Why BindingList is slow with objects implementing INotifyPropertyChanged interface

Posted on | March 29, 2012 | No Comments

A BindingList<T> is the main tool for binding objects to grids. It is a container that may notify subscribers when data is added or removed. For this purpose it provides public ListChanged event that specifies collection changes with ListChangedType. Besides changing the collection itself (adding, removing, etc) the binding list notifies of data object changes. In other words, when data is added to collection BindingList<T> checks whether it implements INotifyPropertyChanged interface. If it is implemented, the collection subscribes to each object changes and forwards notifications as IBindingList.ListChanged events with ListChangedType.ItemChanged type and with specified PropertyDescriptor that is searched by reflection.

It’s worth mentioning that handler of INotifyPropertyChanged notification is very poorly implemented. Low performance reflection is used for searching PropertyDescriptor and internal cache is very poorly organized thus significantly reducing performance. Specifically when the BindingList<T> receives notifications of new object, it compares this object with the previous object that was used for notification. If they are not identical, the binding list does a terrible thing – it runs through all objects to get the index of the notifying object. This seriously impacts performance when there are a lot of elements. When the number of elements is about 100 000, handling of a single notification takes about 1 ms, which is unacceptable for most applications.

In actual applications ListChangedType.ItemChanged event with ListChangedType.ItemChanged flag and set PropertyDescriptor is handled quite rarely. However, it is hard to disable INotifyPropertyChanged handling in a BindingList<T> via simple means. The only acceptable method of disabling handling is to use reflection. The thing is that the binding list in its constructor checks whether the data type implements INotifyPropertyChanged interface and sets raiseItemChangedEvents private variable to true if it does. Otherwise it is set to false. This variable influences only subscriptions to INotifyPropertyChanged interface. There is no direct access to this variable and it can be modified only via reflection. An example of code for this is provided below.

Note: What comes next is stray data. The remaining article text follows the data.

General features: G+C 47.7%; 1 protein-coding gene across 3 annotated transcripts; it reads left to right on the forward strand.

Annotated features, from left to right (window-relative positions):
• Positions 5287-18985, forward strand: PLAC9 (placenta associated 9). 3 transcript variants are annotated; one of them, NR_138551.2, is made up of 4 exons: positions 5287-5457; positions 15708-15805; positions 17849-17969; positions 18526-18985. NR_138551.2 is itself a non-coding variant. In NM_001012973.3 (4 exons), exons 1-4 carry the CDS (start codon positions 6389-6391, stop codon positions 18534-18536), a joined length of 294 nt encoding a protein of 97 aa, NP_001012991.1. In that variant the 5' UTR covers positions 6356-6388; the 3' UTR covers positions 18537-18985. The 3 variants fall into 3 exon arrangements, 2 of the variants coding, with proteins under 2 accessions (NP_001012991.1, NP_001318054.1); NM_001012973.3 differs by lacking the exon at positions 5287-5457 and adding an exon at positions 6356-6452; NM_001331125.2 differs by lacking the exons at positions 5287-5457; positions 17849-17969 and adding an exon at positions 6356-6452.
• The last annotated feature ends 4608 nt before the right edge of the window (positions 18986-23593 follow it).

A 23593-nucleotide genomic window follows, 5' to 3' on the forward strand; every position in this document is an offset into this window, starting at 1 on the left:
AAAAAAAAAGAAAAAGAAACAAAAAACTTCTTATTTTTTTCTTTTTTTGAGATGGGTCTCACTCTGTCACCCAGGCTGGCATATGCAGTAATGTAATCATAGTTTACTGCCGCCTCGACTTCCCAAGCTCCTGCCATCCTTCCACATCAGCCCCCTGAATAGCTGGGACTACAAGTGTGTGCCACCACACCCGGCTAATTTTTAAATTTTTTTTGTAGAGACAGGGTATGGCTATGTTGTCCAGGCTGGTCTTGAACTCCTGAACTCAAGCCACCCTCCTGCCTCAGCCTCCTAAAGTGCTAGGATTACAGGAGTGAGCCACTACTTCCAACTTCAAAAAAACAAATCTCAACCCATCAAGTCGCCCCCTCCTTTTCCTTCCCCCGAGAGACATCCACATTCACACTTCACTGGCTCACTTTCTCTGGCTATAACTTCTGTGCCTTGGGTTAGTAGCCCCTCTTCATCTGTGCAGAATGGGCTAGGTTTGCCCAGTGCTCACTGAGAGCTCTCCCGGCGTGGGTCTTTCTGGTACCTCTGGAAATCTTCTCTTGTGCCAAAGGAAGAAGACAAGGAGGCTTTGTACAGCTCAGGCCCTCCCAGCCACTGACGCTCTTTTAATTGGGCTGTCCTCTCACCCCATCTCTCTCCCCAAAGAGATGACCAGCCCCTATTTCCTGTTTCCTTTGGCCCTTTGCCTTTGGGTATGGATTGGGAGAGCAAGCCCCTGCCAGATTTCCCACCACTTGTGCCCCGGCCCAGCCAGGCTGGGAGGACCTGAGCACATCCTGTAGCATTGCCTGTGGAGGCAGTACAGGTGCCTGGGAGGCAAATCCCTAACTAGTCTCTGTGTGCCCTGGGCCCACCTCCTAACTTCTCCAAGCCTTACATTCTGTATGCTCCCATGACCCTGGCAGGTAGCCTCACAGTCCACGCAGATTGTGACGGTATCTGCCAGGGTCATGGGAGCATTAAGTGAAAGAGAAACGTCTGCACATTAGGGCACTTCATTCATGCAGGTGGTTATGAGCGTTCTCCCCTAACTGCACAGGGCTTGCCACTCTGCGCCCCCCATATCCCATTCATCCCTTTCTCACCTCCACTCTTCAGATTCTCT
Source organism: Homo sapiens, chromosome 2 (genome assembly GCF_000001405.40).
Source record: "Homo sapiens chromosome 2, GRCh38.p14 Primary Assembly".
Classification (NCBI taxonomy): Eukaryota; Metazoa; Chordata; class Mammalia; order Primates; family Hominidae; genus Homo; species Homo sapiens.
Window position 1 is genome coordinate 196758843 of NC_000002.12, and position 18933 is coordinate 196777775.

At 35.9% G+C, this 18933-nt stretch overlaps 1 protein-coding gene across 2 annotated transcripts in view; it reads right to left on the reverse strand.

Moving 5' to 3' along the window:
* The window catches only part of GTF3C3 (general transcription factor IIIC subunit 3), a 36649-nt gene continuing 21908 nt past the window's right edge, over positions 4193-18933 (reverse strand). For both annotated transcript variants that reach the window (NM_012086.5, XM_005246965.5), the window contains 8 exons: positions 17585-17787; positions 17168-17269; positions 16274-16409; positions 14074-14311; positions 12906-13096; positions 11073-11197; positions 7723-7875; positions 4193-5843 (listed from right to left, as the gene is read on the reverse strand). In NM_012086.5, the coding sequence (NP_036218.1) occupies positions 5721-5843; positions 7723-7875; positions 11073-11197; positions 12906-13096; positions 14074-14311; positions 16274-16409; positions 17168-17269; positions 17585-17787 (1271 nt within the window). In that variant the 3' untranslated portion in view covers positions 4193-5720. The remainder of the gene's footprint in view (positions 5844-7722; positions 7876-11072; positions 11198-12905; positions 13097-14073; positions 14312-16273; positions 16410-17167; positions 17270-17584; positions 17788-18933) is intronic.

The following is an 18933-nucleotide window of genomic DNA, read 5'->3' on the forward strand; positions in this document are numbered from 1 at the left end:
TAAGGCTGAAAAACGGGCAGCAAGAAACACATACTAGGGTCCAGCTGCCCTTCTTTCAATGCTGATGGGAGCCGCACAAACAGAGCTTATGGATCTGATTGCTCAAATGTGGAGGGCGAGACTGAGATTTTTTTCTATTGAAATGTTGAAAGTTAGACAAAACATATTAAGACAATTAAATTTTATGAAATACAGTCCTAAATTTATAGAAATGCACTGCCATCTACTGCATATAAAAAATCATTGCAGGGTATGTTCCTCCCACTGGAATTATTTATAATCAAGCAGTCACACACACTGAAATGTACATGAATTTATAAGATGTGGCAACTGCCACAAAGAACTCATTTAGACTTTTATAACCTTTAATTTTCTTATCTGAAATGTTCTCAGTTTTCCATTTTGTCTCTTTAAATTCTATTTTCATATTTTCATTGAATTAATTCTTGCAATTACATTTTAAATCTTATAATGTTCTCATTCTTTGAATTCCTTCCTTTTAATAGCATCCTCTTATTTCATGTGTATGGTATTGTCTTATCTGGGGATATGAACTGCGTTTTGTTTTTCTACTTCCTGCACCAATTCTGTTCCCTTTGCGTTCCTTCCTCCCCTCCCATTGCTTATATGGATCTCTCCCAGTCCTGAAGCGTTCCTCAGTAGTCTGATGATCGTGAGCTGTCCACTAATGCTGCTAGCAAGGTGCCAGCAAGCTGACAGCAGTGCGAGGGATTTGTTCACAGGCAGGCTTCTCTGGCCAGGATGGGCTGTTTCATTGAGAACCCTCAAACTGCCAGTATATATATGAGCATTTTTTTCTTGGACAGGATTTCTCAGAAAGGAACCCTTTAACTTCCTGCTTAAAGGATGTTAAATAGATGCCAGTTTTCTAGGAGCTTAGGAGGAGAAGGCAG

class CustomBindingList<T> : BindingList<T>
    public CustomBindingList()
        FieldInfo fi = typeof (BindingList<T>).GetField("raiseItemChangedEvents",
                               BindingFlags.Instance | BindingFlags.NonPublic);
        if (fi != null)
            fi.SetValue(this, false);

The above implements fully functional binding list with disabled handling of INotifуPropertyChanged interface events. At the same time the binding list notifies subscribers of adding or removing data just like in standard implementation of this container.

Some figures: In standard binding list implementation handling of 1000 notifications in 100 000 container took more than 600 msec. In optimized version this time – 0 since the container no longer subscribes to data objects. Besides that, no subscription enables memory saving.

This article concerns only binding list performance aspects. Another important aspect of working with binding lists INotifyPropertyChanged is their use in advanced binding.


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